The Wannabes: Diamond Imitations

For hundreds of years, alternative materials, both natural and synthetic, have been used as diamond imitations.  The main reason for this is the relative rarity of diamonds which results in their higher price compared to their imitation counterparts.  Another reason is the controversy surrounding ethical mining practices and the existence of conflict diamonds.  Also known as simulants, they resemble diamonds in appearance and may even have certain diamond-like properties, but a gemmologist or laboratory should be able to differentiate clearly between them.

Synthetic stones used as imitations include glass, cubic zirconium, synthetic rutile and synthetic moissanite, among others.  Cubic zirconium remains the most common imitation.  Introduced in 1976, it has a strong visual likeness to diamond, is relatively hard, has good dispersion, and its cost is low.   However, it lacks the fire of a diamond, can scratch more easily, is often completely colourless, has a high density and won’t react to a thermal tester.  Synthetic moissanite is another popular imitation.  Introduced in 1998, it is closer to diamond in hardness and density. However, due to the way the stone disperses light, gemmologists can look for doubling of facets and inclusions, which gives a clue as to its true identity.  Natural diamond simulants include quartz, topaz and zircon.  Finally, there are also composite stones in which two or more parts are bound together by an adhesive.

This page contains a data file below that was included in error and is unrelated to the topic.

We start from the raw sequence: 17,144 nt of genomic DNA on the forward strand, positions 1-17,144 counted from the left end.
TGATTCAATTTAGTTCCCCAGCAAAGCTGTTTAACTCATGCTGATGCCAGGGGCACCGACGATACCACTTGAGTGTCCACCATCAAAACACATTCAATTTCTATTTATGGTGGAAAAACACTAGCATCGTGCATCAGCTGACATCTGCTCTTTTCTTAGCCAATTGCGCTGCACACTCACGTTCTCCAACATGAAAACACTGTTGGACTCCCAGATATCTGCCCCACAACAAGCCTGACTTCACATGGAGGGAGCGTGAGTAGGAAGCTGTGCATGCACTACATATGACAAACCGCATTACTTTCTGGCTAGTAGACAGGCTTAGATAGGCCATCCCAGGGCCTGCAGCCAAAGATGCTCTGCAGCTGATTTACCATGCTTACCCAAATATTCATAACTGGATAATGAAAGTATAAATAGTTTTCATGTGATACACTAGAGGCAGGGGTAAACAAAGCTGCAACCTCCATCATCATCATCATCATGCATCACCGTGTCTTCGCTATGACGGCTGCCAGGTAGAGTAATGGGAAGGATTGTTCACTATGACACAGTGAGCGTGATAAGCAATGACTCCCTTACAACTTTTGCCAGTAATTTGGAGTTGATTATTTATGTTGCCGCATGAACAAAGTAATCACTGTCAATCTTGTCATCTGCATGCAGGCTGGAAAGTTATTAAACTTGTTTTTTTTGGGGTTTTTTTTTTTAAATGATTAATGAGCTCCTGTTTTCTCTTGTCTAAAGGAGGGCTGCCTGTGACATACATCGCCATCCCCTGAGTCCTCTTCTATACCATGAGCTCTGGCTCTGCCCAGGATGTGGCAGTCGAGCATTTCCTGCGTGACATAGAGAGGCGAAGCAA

In general, there are some clues gemologists and diamond graders can look for to decide whether what we have is a diamond or not.  Diamonds are typically free from scratches and their highly lustrous facets have sharp edges.  Diamonds may fluoresce (blue is the most common colour) whereas imitations usually display little response to shortwave ultraviolet light.  Whereas diamonds are often slightly tinted and have telltale inclusions such as fractures and foreign crystals, simulants may well be completely colourless and are often free of inclusions.

One of the first tests that is usually done is using a thermal tester with a probe, which tells diamonds apart from other stones as they are highly effective thermal conductors.  Although moissanite fooled these testers for many years, more recently, testers have been developed that do detect moissanite.

In practical terms, if you have a gemstone which is either loose or in a jewellery piece, and you’re unsure if it’s a diamond or an imitation, visit a reputable jeweller.  In less than a minute, the thermal tester will give you an indication of the gemstone’s identity.